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Developing Low-Cost Drone Network to Track Carbon Emissions

In 2021, human-caused CO2 emissions soared to an alarming 40.0±2.9 billion tons worldwide. Effectively managing these emissions, particularly those from major industries, is imperative in combating global warming and fostering sustainable growth.

Developing Low-Cost Drone Network to Track Carbon Emissions

A swarm of drones for coordinated observation. Image Credit: Dongxu Yang.

Yet, current emission records suffer from a lack of transparency and accuracy due to a limited understanding of CO2 emissions from cities and crucial sectors. This limitation results in uncertainties within the global carbon budget, underscoring the need for more accurate data collection and reporting methods.

A research team under the leadership of Dr Dongxu Yang from the Institute of Atmospheric Physics (IAP) at the Chinese Academy of Sciences has recently launched the Low-cost UAV Coordinated Carbon Observation Network (LUCCN).

LUCCN is equipped with medium-accuracy greenhouse gas sensors designed for measuring CO2 levels. This innovative network combines ground-based and UAV-based in-situ measurement tools, significantly improving the capacity to detect and quantify point source emissions in three-dimensional space.

Their findings have been published in the journal Advances in Atmospheric Sciences on October 2nd, 2023.

The existing and even near future satellite measurements cannot meet the frequent monitoring requirements for anthropogenic emissions due to cloud cover, aerosols, and revisit patterns.

Dr. Dongxu Yang, Institute of Atmospheric Physics, Chinese Academy of Sciences

Hence, creating a flexible observation network holds paramount importance in ensuring the precision of monitoring and data acquisition related to greenhouse gas emissions.

Employing the LUCCN system, the researchers conducted a campaign in Shenzhen, Guangdong Province, and Nanning, Guangxi Zhuang Autonomous Region. Their primary focus was monitoring greenhouse gas emissions from urban areas and critical sectors.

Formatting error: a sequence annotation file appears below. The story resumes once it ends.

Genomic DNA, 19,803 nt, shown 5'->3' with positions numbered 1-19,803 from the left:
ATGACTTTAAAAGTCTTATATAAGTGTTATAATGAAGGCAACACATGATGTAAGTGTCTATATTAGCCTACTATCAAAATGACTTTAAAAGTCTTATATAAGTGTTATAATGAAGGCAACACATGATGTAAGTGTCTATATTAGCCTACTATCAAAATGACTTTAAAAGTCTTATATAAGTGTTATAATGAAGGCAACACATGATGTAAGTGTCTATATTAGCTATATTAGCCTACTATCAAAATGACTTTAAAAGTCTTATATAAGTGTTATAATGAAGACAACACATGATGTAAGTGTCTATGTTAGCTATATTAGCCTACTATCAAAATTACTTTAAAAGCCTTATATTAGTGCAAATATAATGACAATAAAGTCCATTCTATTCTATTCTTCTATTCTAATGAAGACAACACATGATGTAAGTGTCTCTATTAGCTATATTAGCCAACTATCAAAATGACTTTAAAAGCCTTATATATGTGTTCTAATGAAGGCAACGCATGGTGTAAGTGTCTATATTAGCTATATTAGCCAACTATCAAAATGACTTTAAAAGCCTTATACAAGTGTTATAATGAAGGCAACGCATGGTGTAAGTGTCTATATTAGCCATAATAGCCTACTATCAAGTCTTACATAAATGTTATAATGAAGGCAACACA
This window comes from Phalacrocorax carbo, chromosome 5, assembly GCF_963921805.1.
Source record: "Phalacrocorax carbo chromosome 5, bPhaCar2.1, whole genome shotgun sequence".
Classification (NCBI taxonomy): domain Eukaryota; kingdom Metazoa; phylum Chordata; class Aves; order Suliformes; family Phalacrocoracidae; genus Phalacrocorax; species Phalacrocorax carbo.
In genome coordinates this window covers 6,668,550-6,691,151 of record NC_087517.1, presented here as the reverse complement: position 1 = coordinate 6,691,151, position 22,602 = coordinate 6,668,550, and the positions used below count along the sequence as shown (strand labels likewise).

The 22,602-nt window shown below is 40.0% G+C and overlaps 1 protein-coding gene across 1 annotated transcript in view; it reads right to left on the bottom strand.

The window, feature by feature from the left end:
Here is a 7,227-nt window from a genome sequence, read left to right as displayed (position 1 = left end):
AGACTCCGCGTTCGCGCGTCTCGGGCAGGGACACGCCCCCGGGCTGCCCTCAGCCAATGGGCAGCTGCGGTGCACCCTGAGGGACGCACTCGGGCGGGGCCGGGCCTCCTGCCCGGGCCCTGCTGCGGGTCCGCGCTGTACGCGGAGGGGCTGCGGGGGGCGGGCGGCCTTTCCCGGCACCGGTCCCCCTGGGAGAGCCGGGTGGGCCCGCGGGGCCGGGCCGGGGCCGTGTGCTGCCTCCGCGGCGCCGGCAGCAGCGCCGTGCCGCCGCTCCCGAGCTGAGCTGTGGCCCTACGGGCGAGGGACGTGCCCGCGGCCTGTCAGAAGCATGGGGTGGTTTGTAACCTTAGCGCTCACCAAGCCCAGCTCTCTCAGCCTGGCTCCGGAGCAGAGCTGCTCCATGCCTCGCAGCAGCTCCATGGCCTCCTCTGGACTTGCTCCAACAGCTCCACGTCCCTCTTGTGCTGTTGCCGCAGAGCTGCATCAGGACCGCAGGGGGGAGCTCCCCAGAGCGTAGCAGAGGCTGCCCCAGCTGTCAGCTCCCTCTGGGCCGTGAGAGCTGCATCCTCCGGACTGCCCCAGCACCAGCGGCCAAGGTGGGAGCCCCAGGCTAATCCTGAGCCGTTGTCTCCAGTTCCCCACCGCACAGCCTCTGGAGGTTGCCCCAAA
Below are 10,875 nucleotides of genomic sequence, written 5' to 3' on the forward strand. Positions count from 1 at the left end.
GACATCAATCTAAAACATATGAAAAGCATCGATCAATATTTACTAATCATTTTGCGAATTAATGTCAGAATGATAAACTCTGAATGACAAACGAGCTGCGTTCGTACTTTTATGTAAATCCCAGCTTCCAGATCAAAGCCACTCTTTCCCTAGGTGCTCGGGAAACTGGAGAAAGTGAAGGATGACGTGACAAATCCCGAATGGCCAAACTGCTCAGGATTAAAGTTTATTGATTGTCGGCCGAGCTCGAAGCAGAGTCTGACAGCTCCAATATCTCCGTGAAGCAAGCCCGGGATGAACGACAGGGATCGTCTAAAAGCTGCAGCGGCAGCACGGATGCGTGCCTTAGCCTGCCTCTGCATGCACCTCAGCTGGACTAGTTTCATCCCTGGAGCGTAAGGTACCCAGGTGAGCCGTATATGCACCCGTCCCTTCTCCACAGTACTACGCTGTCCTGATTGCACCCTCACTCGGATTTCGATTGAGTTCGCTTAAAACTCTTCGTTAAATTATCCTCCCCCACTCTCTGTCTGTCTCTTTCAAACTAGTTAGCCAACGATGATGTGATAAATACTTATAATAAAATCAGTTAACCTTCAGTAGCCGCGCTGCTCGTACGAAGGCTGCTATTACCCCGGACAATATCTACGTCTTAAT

After data collection, the conversion of CO2 concentration data into emission intensity plays a crucial role in validating emission inventories. In this study, the research team employed UAV-measured data to compute emission flux using a cross-sectional flux (CSF) method.

The CSF method yielded a slightly higher estimate compared to the Open-source Data Inventory for Anthropogenic CO2 (ODIAC). This discrepancy can be attributed to the limitations inherent in UAV in-situ measurements.

ODIAC, on the other hand, is a global high-resolution emission dataset specifically designed for fossil fuel CO2 emissions. It was originally developed as part of the Greenhouse gas Observing SATellite (GOSAT) project at the National Institute for Environmental Studies (NIES) in Japan.

The UAV sampling strategy and emission estimation methods require further exploration. We are now developing a measurement-fed-perception self-adaptation network strategy for the LUCCN system to improve monitoring efficiency and atmospheric inversion will be applied to enhance emission estimates.

Dr. Dongxu Yang, Institute of Atmospheric Physics, Chinese Academy of Sciences

Journal Reference:

Yang, D., et al. (2023). Toward Establishing a Low-cost UAV Coordinated Carbon Observation Network (LUCCN): First Integrated Campaign in China. Advances in Atmospheric Sciences.

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